More large financial institutions likely will begin to explore the realoadable prepaid card market now that the Senate today passed the Wall Street Reform and Consumer Protection Act, observes one industry analyst.
The legislation, which President Obama is expected to sign, includes the controversial interchange amendment that requires the Federal Reserve Board to set debit card rates that are “reasonable and proportional” to the cost of processing the transactions. But prepaid cards used to distribute government benefits and other reloadable debit cards are exempt.
“Bank might be looking to get into prepaid more to make up for lost revenue because of [reduced] debit [interchange rates],” Tim Sloane, the director of Mercator's prepaid advisory service, tells PaymentsSource.
There had been some industry rumblings that banks would abandon the prepaid market if the government exemption was absent from the final bill. That is no longer the case.
“It’s the wrong time to get out of prepaid and the right time to explore it more,” Sloane says.
In a recent interview with PaymentsSource, T. Jack Williams, president of Paymentcard Services Inc. in Dallas, acknowledges that government and payroll cards will be the key drivers for open-loop, reloadable prepaid cards moving forward (see story).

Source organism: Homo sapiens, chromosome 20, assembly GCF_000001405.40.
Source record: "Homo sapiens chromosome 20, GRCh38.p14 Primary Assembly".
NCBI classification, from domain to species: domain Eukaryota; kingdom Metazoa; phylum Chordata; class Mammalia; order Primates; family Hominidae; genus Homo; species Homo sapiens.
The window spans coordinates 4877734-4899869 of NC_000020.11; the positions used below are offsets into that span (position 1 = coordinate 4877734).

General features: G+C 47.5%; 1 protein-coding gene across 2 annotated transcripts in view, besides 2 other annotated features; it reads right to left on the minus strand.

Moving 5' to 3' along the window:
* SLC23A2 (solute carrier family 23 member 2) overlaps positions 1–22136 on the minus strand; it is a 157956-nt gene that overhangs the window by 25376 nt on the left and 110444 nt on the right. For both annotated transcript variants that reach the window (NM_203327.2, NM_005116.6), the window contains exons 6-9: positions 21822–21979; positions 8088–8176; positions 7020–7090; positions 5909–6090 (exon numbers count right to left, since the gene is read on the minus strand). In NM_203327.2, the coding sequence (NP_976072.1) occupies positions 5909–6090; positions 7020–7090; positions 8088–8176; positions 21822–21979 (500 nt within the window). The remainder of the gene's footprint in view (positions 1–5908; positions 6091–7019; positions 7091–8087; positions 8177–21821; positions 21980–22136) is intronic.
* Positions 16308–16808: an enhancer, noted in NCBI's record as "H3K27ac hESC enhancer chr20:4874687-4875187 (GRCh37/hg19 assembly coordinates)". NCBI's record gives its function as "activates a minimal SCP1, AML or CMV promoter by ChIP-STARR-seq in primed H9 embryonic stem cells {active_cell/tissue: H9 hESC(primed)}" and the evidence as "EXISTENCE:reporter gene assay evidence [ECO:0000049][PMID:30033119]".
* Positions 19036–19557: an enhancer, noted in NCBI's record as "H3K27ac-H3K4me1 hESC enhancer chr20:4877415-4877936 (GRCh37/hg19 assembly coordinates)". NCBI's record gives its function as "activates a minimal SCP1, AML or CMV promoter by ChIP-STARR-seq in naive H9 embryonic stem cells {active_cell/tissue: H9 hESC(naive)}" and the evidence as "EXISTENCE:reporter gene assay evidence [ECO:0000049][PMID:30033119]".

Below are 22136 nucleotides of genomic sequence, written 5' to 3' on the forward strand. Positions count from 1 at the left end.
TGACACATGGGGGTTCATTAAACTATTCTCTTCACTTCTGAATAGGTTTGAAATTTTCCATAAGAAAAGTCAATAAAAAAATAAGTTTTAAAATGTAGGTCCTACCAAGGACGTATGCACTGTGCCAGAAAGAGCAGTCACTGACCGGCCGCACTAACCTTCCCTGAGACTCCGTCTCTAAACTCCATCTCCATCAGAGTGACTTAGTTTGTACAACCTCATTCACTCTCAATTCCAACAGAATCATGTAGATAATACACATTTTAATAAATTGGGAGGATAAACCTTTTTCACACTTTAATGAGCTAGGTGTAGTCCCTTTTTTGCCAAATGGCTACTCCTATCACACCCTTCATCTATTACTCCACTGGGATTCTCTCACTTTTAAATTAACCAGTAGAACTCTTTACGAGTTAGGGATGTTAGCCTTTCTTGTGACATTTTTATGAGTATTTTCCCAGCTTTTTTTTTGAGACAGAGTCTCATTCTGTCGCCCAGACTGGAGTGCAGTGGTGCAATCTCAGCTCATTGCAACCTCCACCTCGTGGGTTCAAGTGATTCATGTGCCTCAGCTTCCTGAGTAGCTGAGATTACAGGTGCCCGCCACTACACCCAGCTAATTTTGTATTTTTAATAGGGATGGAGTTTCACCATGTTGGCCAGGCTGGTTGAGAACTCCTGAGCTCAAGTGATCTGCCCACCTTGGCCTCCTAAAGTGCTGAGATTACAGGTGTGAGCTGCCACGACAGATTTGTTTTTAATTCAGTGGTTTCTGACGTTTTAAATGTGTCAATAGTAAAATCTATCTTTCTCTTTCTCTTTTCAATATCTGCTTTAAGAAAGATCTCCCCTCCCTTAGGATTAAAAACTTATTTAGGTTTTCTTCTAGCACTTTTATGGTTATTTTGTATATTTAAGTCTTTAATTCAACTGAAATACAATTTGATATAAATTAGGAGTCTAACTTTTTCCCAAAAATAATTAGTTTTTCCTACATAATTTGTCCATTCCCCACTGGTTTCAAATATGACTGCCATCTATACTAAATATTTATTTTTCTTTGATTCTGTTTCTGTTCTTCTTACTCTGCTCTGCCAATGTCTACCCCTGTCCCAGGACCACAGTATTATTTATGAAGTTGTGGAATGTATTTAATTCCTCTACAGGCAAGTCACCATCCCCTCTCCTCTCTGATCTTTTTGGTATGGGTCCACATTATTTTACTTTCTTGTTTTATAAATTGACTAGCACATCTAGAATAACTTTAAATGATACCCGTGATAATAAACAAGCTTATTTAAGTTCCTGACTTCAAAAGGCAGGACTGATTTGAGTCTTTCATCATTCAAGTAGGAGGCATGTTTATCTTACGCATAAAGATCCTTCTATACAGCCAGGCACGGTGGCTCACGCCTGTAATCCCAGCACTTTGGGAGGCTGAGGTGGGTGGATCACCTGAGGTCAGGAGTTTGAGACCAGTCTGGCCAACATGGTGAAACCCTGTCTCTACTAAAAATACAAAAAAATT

Indeed, multiple industry reports conclude the prepaid sector is growing by leaps and bounds.
A Boston Consulting Group report released earlier this week predicts the total value loaded annually into network-branded prepaid debit card accounts in the United States could reach $440 billion by 2017 (see story).
Funds loaded into card accounts tied to the public sector, which includes unemployment cards, will total $163 billion by 2017, up from an estimated $31.7 billion in 2009, the report said.
The amount loaded into payroll card accounts, which includes a large percentage of cards in the private sector, will total $99.6 billion by 2017, up from $25.6 billion in 2009, the report said.
Prepaid card providers such as nFinanSe Inc. see nothing but prosperous growth in the space for years to come.
Despite facing stiff competition in the prepaid space from the likes of Wal-Mart Stores Inc. and Green Dot Corp., Jerry Welch, nFinanSe chairman and CEO, believes those companies have helped to spur the industry because of a $3 purchase price, reload and monthly maintenance fee.
“We have similar prices and have seen high acceptance of our products and the market is really starting to accelerate,” Welch tells PaymentsSource.